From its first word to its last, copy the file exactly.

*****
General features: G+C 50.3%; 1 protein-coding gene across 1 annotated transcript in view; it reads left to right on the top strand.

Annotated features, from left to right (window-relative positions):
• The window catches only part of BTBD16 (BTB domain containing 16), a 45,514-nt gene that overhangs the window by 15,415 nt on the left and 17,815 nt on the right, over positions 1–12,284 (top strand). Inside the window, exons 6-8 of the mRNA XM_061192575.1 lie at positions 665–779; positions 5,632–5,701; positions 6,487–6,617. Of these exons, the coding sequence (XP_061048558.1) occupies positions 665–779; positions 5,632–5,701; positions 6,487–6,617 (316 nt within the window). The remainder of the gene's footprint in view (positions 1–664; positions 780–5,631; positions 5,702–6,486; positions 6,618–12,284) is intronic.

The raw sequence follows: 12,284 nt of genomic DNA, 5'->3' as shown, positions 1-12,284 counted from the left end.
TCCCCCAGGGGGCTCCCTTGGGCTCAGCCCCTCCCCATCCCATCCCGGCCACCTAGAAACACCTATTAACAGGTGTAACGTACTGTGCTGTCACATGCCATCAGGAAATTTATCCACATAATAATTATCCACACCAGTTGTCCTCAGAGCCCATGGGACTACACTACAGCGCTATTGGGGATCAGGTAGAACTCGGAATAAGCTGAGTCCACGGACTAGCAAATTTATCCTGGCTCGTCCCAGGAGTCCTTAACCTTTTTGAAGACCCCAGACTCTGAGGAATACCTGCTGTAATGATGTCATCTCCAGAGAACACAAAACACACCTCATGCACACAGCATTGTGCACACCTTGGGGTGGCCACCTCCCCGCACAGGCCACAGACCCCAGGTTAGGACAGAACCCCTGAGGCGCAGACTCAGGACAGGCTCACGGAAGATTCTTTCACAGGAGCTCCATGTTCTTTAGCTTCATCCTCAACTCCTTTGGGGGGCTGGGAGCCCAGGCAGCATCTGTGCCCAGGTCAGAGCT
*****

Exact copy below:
General features: G+C 50.3%; 1 protein-coding gene across 1 annotated transcript in view; it reads left to right on the top strand.

Annotated features, from left to right (window-relative positions):
• The window catches only part of BTBD16 (BTB domain containing 16), a 45,514-nt gene that overhangs the window by 15,415 nt on the left and 17,815 nt on the right, over positions 1–12,284 (top strand). Inside the window, exons 6-8 of the mRNA XM_061192575.1 lie at positions 665–779; positions 5,632–5,701; positions 6,487–6,617. Of these exons, the coding sequence (XP_061048558.1) occupies positions 665–779; positions 5,632–5,701; positions 6,487–6,617 (316 nt within the window). The remainder of the gene's footprint in view (positions 1–664; positions 780–5,631; positions 5,702–6,486; positions 6,618–12,284) is intronic.

The raw sequence follows: 12,284 nt of genomic DNA, 5'->3' as shown, positions 1-12,284 counted from the left end.
TCCCCCAGGGGGCTCCCTTGGGCTCAGCCCCTCCCCATCCCATCCCGGCCACCTAGAAACACCTATTAACAGGTGTAACGTACTGTGCTGTCACATGCCATCAGGAAATTTATCCACATAATAATTATCCACACCAGTTGTCCTCAGAGCCCATGGGACTACACTACAGCGCTATTGGGGATCAGGTAGAACTCGGAATAAGCTGAGTCCACGGACTAGCAAATTTATCCTGGCTCGTCCCAGGAGTCCTTAACCTTTTTGAAGACCCCAGACTCTGAGGAATACCTGCTGTAATGATGTCATCTCCAGAGAACACAAAACACACCTCATGCACACAGCATTGTGCACACCTTGGGGTGGCCACCTCCCCGCACAGGCCACAGACCCCAGGTTAGGACAGAACCCCTGAGGCGCAGACTCAGGACAGGCTCACGGAAGATTCTTTCACAGGAGCTCCATGTTCTTTAGCTTCATCCTCAACTCCTTTGGGGGGCTGGGAGCCCAGGCAGCATCTGTGCCCAGGTCAGAGCT